A couple years ago, ESPN wrote about the person who invented the high five, “the celebratory hand gesture that occurs when two people simultaneously raise one hand, about head-high, and push, slide, or slap the flat of their palm against the flat palm of the other person.” (Wikipedia)
As contenders for the title, the article mentions Magic Johnson and throws out a couple athletes’ names – Glen Burke, the elusive “Lamont Sleets” (name in quotes because it was a hoax associated with National High Five Day) and the 1978-79 Louisville basketball team.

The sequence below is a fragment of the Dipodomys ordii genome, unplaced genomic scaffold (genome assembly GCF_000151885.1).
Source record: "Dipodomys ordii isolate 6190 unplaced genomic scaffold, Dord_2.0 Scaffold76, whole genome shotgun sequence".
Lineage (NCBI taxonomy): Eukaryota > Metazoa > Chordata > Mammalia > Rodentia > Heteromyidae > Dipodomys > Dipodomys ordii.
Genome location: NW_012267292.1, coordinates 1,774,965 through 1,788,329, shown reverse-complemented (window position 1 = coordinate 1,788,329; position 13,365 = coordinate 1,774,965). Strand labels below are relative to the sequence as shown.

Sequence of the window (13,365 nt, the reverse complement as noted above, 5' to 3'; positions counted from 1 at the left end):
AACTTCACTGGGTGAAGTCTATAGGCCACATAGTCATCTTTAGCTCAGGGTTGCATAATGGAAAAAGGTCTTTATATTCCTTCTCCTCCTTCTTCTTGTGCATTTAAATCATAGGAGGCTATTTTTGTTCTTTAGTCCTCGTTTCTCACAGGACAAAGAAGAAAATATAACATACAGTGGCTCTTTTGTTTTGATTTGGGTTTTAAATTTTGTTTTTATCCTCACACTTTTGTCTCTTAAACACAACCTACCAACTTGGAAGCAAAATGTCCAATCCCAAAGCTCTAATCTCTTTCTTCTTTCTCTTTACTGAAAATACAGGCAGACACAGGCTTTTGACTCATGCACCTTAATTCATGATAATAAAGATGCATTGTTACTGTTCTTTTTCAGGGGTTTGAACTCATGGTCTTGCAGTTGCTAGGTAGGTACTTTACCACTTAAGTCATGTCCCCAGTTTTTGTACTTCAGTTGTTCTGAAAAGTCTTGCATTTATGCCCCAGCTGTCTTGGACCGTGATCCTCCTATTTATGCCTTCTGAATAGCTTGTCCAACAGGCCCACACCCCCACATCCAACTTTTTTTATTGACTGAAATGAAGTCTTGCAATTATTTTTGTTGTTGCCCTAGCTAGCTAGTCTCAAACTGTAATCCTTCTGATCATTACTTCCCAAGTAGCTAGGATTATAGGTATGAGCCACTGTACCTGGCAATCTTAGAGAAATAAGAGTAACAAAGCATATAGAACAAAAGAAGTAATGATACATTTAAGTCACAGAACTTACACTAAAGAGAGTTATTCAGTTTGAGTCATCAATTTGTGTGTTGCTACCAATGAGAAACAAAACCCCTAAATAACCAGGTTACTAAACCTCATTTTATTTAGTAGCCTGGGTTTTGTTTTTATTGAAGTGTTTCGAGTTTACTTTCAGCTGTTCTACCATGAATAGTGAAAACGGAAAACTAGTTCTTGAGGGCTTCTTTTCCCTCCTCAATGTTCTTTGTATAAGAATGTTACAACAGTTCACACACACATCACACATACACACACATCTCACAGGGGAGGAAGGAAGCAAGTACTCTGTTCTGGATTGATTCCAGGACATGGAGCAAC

But it doesn’t mention Jean-Paul Belmondo, the French actor associated with the New Wave cinema in the early 1960s. Here then, via two Breathless screen caps taken from a recent screening on a small TV, is proof that he deserves consideration. Two French men high-fiving on a Paris street in 1960, witnessed by an American, no less – the ethereal Jean Seberg. (It’s the scene toward the end where Belmondo’s associate, the guy with the camera, criticizes Belmondo, who’s on the run from police, for wearing silk socks with a tweed outfit.)